News / Asia

Workers Evacuated From Stricken Japan Nuclear Plant

A woman looks at a message board to check for evacuees in Rikuzentakata, northern Japan, Tuesday, March 15, 2011, four days after a powerful earthquake-triggered tsunami hit the country's east coast.
A woman looks at a message board to check for evacuees in Rikuzentakata, northern Japan, Tuesday, March 15, 2011, four days after a powerful earthquake-triggered tsunami hit the country's east coast.

Multimedia

Audio

Japanese officials have suspended operations aimed at preventing a stricken nuclear plant from melting down, after a surge in radiation made it too dangerous for workers to remain there.

The chief government spokesman, Yukio Edano, told reporters that radiation levels at the quake-stricken Fukushima plant spiked at mid-morning. He said the remaining workers at the plant were evacuated to a safe area, because of the risk posed by the increased radiation.

Edano said levels have now receded somewhat, and that officials are monitoring them to determine when it would be safe to send the workers back into the plant.

Listen to Les Carpenter speak with VOA's Steve Herman, who is reporting from Koriyama in the disaster region in northern Japan.


Early Wednesday, what appeared to be white smoke was rising from one of the reactors at the plant, which was crippled by last week's devastating earthquake and resulting tsunami. Edano said officials were trying to determine the cause of the smoke, but that the most likely cause is steam escaping from a ruptured containment vessel in one of the reactors.

Japan's government is trying to avert a major nuclear disaster from the crippled plant. Tens of thousands of people have been evacuated from a 20-kilometer area around the facility.

Watch an explanation of the crisis at the Fukushima nuclear plant (via NHK)



Authorities also are rushing doctors and emergency supplies to thousands of people who have been left without food, water and shelter following the 9.0 magnitude earthquake and subsequent tsunami.  Japan's NHK television on Tuesday quoted government officials as saying that 3,000 are confirmed dead, but more than 10,000 are missing and feared dead.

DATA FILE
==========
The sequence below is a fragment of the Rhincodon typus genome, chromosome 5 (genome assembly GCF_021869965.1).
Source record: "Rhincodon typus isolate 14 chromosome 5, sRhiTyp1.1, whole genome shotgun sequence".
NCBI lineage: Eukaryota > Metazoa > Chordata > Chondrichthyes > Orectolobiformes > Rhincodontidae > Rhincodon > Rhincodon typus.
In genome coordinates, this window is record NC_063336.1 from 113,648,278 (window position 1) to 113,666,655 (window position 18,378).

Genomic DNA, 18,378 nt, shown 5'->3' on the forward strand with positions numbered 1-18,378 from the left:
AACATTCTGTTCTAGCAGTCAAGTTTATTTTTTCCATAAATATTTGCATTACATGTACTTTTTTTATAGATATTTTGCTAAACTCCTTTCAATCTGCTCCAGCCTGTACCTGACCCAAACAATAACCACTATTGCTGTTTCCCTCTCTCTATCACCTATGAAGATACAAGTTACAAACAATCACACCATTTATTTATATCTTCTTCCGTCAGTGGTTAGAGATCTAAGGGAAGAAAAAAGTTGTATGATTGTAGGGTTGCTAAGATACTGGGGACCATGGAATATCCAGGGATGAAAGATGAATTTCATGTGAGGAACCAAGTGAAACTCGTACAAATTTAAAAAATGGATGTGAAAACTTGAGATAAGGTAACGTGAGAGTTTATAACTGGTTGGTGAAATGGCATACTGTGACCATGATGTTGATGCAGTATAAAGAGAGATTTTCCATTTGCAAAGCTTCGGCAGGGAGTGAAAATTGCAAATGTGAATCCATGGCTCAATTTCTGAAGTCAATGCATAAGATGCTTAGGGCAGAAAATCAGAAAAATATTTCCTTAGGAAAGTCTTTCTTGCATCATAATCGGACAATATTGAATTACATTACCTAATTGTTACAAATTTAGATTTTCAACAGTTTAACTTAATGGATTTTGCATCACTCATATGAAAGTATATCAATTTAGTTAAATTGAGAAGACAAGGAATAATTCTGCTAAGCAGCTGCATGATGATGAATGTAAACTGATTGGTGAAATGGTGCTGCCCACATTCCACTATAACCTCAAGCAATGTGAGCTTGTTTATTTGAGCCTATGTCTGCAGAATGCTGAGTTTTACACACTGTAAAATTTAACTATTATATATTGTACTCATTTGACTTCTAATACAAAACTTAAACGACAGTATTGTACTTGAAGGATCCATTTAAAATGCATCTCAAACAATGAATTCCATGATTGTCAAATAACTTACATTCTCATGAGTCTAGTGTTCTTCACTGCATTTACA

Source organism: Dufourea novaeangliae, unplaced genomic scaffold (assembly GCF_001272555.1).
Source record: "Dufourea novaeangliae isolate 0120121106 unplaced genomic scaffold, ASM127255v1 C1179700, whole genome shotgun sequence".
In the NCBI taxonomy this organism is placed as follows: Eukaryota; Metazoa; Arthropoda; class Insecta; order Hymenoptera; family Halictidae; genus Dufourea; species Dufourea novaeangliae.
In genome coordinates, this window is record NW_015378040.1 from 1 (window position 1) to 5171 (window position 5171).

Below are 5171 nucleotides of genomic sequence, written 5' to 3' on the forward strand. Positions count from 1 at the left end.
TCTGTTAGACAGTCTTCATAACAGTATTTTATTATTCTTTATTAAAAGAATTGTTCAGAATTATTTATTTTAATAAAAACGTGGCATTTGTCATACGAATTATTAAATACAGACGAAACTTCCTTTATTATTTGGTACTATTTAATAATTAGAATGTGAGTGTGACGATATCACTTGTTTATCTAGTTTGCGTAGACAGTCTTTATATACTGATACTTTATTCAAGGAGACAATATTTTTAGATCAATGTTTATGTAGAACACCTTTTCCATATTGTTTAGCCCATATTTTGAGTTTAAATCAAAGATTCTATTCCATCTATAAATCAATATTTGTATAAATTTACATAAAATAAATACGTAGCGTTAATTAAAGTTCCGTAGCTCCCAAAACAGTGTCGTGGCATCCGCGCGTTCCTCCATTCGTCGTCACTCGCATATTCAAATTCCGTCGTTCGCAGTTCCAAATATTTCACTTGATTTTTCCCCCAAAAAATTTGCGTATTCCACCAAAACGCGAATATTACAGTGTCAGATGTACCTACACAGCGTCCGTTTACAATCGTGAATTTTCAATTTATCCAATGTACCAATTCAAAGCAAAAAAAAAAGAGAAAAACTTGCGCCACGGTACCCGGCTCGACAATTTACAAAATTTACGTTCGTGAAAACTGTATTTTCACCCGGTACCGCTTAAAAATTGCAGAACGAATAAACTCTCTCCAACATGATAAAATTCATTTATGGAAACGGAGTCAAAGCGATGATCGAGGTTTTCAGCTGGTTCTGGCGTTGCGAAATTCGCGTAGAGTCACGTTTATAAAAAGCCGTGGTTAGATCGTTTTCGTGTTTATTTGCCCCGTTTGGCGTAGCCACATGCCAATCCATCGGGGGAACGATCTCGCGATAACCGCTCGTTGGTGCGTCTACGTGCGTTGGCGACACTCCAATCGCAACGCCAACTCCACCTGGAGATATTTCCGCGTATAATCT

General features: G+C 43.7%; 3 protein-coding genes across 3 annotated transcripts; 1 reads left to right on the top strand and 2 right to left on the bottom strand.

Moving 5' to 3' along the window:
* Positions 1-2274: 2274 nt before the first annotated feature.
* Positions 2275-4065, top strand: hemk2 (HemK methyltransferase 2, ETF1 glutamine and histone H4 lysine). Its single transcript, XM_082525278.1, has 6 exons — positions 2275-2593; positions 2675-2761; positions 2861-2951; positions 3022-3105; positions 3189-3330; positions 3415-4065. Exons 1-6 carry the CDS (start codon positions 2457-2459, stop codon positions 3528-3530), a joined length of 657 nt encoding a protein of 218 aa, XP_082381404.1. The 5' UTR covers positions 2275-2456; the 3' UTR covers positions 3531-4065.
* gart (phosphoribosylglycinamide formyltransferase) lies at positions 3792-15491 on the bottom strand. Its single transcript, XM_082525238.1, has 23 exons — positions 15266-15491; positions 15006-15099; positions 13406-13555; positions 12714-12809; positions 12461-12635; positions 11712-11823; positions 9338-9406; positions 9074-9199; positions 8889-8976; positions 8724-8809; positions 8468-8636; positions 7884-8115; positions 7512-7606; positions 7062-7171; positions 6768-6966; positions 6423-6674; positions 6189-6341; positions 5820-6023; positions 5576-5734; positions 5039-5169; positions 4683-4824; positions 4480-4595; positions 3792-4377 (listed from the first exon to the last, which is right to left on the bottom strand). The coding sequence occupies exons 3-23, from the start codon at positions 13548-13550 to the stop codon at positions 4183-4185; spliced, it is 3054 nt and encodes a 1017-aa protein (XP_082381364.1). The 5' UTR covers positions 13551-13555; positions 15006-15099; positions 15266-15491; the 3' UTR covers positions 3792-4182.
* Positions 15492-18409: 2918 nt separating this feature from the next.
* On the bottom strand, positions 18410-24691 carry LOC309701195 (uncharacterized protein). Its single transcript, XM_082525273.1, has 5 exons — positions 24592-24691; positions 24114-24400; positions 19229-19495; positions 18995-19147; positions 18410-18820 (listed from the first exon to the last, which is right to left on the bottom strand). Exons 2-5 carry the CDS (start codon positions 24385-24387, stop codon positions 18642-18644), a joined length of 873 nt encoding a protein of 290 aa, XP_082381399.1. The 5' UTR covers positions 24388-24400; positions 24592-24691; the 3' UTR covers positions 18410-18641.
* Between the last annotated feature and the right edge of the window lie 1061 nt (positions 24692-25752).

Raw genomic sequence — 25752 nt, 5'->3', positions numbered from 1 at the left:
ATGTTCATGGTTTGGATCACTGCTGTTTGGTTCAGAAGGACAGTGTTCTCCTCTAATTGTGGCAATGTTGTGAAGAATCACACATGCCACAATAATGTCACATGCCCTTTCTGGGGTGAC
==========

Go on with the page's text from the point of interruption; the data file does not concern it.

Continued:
The scale of the triple disaster is enormous. U.N. Office for the Coordination of Humanitarian Affairs spokesperson Stephanie Bunker told VOA Tuesday she has not seen a disaster quite like this before.

Images from Japan

Television pictures from hard-hit Sendai show people lined up for water and canned food, and some stores rationing food sales to 10 items per person. In other areas, the 100,000 personnel deployed by the government are attempting to rescue survivors stranded by the flood waters and mountains of debris.

Rescue crews still are struggling through debris-blocked roads to get to hundreds of thousands of people whose towns and villages were leveled by Friday's earthquake and tsunami.

The government says 15,000 people have been rescued and 450,000 have been evacuated nationwide.

You May Like

Video One Year After Thai Coup, No End in Sight for Military Rule

Since carrying out the May 22, 2014 coup, the general has retired from the military but is still firmly in charge More

Goodbye, New York

This is what the fastest-growing big cities in America have in common More

Job-Seeking Bangladeshis Risk Lives to Find Work

The number of Bangladeshi migrants on smugglers’ boats bound for Southeast Asian countries has soared in the past two years More

This forum has been closed.
Comments
     
There are no comments in this forum. Be first and add one

Featured Videos

Your JavaScript is turned off or you have an old version of Adobe's Flash Player. Get the latest Flash player.
Turkey's Main Opposition Party Hopes for Election Breakthroughi
X
May 22, 2015 10:23 AM
Turkey’s main opposition Republican People’s Party has sought an image change ahead of the June 7 general election. The move comes after suffering successive defeats at the hands of the Islamist-rooted AK Party, which has portrayed it as hostile to religion. Dorian Jones reports from the western city of Izmir.